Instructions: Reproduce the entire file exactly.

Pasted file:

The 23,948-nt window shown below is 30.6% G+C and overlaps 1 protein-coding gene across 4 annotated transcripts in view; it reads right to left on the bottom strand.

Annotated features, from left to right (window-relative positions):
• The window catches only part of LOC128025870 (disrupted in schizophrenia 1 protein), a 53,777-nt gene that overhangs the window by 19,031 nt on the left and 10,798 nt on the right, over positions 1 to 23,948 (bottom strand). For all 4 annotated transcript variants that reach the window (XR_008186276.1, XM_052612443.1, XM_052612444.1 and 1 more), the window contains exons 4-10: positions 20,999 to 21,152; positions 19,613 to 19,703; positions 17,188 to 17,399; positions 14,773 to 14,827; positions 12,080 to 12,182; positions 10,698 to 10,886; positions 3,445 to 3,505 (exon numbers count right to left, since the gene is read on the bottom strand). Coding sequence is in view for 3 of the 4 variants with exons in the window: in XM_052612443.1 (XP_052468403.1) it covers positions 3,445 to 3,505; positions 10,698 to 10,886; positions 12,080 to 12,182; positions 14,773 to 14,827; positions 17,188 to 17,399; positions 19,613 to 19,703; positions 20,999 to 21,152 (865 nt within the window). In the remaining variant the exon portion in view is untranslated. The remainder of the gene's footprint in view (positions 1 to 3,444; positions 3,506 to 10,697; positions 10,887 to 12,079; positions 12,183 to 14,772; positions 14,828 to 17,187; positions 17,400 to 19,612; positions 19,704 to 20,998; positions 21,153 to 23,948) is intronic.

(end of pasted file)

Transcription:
The 23,948-nt window shown below is 30.6% G+C and overlaps 1 protein-coding gene across 4 annotated transcripts in view; it reads right to left on the bottom strand.

Annotated features, from left to right (window-relative positions):
• The window catches only part of LOC128025870 (disrupted in schizophrenia 1 protein), a 53,777-nt gene that overhangs the window by 19,031 nt on the left and 10,798 nt on the right, over positions 1 to 23,948 (bottom strand). For all 4 annotated transcript variants that reach the window (XR_008186276.1, XM_052612443.1, XM_052612444.1 and 1 more), the window contains exons 4-10: positions 20,999 to 21,152; positions 19,613 to 19,703; positions 17,188 to 17,399; positions 14,773 to 14,827; positions 12,080 to 12,182; positions 10,698 to 10,886; positions 3,445 to 3,505 (exon numbers count right to left, since the gene is read on the bottom strand). Coding sequence is in view for 3 of the 4 variants with exons in the window: in XM_052612443.1 (XP_052468403.1) it covers positions 3,445 to 3,505; positions 10,698 to 10,886; positions 12,080 to 12,182; positions 14,773 to 14,827; positions 17,188 to 17,399; positions 19,613 to 19,703; positions 20,999 to 21,152 (865 nt within the window). In the remaining variant the exon portion in view is untranslated. The remainder of the gene's footprint in view (positions 1 to 3,444; positions 3,506 to 10,697; positions 10,887 to 12,079; positions 12,183 to 14,772; positions 14,828 to 17,187; positions 17,400 to 19,612; positions 19,704 to 20,998; positions 21,153 to 23,948) is intronic.